In the Bingay Main Coal Project description document released by Centermount Coal Ltd., in 2012, the company stated that the Bingay Main and Bingay B properties are transected by several watercourses including the Elk River, and several tributaries draining east into the Elk River. These include, from south to north: Lowe Creek Bingay Creek, No Name Creek, Hornickel Creek, No Name Creek 2, and Forsyth Creek. In addition to these features there are a number of wetlands within the project area. The proposed railway line will cross over a number of streams draining west into the Elk River.
On page 20 of this report, a map of the Bingay mine site shows the proposed pit placed less than 40 yards away from Bingay Creek at the closest point. The report further states that road crossings will be necessary over Bingay Creek and Hornickel Creek.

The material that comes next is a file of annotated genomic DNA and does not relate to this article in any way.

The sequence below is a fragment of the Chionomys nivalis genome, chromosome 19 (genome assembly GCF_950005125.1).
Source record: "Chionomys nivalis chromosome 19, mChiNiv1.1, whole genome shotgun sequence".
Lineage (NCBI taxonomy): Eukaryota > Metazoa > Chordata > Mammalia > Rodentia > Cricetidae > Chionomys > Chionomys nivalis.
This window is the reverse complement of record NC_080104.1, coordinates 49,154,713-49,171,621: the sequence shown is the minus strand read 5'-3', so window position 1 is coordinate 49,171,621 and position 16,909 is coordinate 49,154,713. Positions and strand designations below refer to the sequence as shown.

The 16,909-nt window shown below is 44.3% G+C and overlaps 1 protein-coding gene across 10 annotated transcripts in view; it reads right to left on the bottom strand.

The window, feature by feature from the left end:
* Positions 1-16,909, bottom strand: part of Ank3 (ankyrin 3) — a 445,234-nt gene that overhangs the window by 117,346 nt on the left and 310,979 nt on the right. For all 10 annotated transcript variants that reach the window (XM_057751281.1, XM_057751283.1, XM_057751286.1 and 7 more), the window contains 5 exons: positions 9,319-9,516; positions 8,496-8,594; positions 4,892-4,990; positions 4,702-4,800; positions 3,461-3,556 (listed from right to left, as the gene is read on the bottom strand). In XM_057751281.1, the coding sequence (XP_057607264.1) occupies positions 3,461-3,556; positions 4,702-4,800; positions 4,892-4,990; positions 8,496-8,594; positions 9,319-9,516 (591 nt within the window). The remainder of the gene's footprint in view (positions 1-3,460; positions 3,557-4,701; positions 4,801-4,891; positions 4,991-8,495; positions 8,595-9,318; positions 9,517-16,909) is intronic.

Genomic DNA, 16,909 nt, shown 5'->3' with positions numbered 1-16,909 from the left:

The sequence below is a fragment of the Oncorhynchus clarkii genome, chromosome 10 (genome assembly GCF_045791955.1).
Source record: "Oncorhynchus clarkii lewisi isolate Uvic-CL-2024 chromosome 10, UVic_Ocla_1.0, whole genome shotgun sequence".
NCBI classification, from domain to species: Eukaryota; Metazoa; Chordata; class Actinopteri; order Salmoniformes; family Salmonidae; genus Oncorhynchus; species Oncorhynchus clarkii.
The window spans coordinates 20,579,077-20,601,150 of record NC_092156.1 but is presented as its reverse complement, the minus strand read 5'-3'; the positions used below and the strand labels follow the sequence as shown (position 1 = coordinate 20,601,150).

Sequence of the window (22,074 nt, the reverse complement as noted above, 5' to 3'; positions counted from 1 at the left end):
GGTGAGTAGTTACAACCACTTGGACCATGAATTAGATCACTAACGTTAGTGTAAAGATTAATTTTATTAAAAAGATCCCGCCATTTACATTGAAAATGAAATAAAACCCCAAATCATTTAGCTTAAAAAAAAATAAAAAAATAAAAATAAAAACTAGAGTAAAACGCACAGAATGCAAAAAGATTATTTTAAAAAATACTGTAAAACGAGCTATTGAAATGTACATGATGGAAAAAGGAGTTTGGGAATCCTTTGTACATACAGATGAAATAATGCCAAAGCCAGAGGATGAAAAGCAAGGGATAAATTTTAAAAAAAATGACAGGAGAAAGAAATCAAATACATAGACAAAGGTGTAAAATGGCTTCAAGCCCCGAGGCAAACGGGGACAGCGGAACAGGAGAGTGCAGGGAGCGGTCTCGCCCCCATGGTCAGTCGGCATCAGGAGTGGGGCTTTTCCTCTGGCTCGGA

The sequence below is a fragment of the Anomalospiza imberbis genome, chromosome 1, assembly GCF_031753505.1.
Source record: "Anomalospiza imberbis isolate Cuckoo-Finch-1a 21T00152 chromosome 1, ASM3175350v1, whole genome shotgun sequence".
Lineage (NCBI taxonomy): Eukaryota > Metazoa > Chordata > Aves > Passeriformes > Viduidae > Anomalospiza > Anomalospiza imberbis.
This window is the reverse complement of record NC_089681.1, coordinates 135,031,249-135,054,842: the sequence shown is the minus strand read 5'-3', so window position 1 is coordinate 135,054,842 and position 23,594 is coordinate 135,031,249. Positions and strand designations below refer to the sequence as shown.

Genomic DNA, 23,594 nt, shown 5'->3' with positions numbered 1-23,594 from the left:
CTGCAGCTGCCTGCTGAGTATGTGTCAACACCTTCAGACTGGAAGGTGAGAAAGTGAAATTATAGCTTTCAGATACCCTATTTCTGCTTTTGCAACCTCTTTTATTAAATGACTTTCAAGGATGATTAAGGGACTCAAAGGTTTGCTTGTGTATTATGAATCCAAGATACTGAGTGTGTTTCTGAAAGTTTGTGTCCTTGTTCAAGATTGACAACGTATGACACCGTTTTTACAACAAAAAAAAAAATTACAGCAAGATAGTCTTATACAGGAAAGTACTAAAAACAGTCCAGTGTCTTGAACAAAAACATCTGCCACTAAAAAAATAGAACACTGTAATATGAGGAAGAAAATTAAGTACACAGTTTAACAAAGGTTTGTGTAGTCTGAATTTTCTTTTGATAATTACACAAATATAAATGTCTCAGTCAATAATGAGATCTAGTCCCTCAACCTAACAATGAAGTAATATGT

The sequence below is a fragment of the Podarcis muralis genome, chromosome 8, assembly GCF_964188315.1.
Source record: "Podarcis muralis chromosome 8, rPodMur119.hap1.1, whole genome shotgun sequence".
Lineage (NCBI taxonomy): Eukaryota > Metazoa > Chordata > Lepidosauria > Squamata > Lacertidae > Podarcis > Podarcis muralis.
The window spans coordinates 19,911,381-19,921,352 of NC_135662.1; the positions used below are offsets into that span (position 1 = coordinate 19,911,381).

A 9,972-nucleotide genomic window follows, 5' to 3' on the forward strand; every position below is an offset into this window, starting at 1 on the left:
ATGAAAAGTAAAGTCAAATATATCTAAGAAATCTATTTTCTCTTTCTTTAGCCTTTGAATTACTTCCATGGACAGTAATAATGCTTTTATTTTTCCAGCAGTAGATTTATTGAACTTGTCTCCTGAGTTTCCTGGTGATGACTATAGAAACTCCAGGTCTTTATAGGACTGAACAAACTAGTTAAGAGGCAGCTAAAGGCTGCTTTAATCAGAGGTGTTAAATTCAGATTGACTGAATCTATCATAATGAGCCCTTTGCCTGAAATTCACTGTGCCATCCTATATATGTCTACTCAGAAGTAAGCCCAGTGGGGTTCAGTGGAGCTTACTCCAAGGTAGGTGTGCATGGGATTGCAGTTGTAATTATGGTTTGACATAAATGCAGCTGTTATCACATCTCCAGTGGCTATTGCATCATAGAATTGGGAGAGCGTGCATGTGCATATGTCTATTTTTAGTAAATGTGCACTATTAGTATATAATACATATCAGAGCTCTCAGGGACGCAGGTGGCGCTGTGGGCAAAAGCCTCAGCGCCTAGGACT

“The mine plan was developed with these surface water features in mind to minimize impacts to the aquatic environment,” states the document.
The Elk River runs 220 kilometres southwest through the Elk Valley, and into the United States. Many who spoke up emphasized how devastating an incident would be if it occurred around Bingay mine, as it is located near the top of this body of water.
District of Elkford councillor Steve Fairbairn started the meeting off with strong statements opposing the mine. His position on the matter, is “firmly and solidly against it.”
Centermount has proposed that 300 jobs will be created as a result of this mine. Fairbairn said that during meetings with the District of Elkford, Centermount has never specified more than 110 jobs. He also said that every time Centermount’s representatives have presented to council, the story has changed.